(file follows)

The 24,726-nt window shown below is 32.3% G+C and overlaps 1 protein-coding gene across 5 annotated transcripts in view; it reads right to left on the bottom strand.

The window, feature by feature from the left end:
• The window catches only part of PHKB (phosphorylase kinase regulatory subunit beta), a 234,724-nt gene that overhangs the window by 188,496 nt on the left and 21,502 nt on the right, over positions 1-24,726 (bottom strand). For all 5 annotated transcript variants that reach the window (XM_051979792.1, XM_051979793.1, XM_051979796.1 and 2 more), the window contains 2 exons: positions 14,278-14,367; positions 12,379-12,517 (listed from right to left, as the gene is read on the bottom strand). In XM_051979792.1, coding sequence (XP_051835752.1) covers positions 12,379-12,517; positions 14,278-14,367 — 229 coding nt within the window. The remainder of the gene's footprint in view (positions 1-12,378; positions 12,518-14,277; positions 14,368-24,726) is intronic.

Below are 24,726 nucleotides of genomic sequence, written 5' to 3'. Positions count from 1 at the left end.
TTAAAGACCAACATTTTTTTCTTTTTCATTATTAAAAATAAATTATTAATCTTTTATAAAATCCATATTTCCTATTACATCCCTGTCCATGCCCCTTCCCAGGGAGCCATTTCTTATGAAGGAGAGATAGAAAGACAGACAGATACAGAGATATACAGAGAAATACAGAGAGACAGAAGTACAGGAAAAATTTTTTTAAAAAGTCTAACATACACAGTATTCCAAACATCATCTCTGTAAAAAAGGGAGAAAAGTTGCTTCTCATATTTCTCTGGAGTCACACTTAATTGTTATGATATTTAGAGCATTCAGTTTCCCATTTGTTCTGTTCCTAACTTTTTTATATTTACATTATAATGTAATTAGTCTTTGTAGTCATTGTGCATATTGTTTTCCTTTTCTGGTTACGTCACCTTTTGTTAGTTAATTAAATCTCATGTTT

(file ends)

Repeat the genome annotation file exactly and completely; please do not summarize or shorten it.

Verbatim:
The 24,726-nt window shown below is 32.3% G+C and overlaps 1 protein-coding gene across 5 annotated transcripts in view; it reads right to left on the bottom strand.

The window, feature by feature from the left end:
• The window catches only part of PHKB (phosphorylase kinase regulatory subunit beta), a 234,724-nt gene that overhangs the window by 188,496 nt on the left and 21,502 nt on the right, over positions 1-24,726 (bottom strand). For all 5 annotated transcript variants that reach the window (XM_051979792.1, XM_051979793.1, XM_051979796.1 and 2 more), the window contains 2 exons: positions 14,278-14,367; positions 12,379-12,517 (listed from right to left, as the gene is read on the bottom strand). In XM_051979792.1, coding sequence (XP_051835752.1) covers positions 12,379-12,517; positions 14,278-14,367 — 229 coding nt within the window. The remainder of the gene's footprint in view (positions 1-12,378; positions 12,518-14,277; positions 14,368-24,726) is intronic.

Below are 24,726 nucleotides of genomic sequence, written 5' to 3'. Positions count from 1 at the left end.
TTAAAGACCAACATTTTTTTCTTTTTCATTATTAAAAATAAATTATTAATCTTTTATAAAATCCATATTTCCTATTACATCCCTGTCCATGCCCCTTCCCAGGGAGCCATTTCTTATGAAGGAGAGATAGAAAGACAGACAGATACAGAGATATACAGAGAAATACAGAGAGACAGAAGTACAGGAAAAATTTTTTTAAAAAGTCTAACATACACAGTATTCCAAACATCATCTCTGTAAAAAAGGGAGAAAAGTTGCTTCTCATATTTCTCTGGAGTCACACTTAATTGTTATGATATTTAGAGCATTCAGTTTCCCATTTGTTCTGTTCCTAACTTTTTTATATTTACATTATAATGTAATTAGTCTTTGTAGTCATTGTGCATATTGTTTTCCTTTTCTGGTTACGTCACCTTTTGTTAGTTAATTAAATCTCATGTTT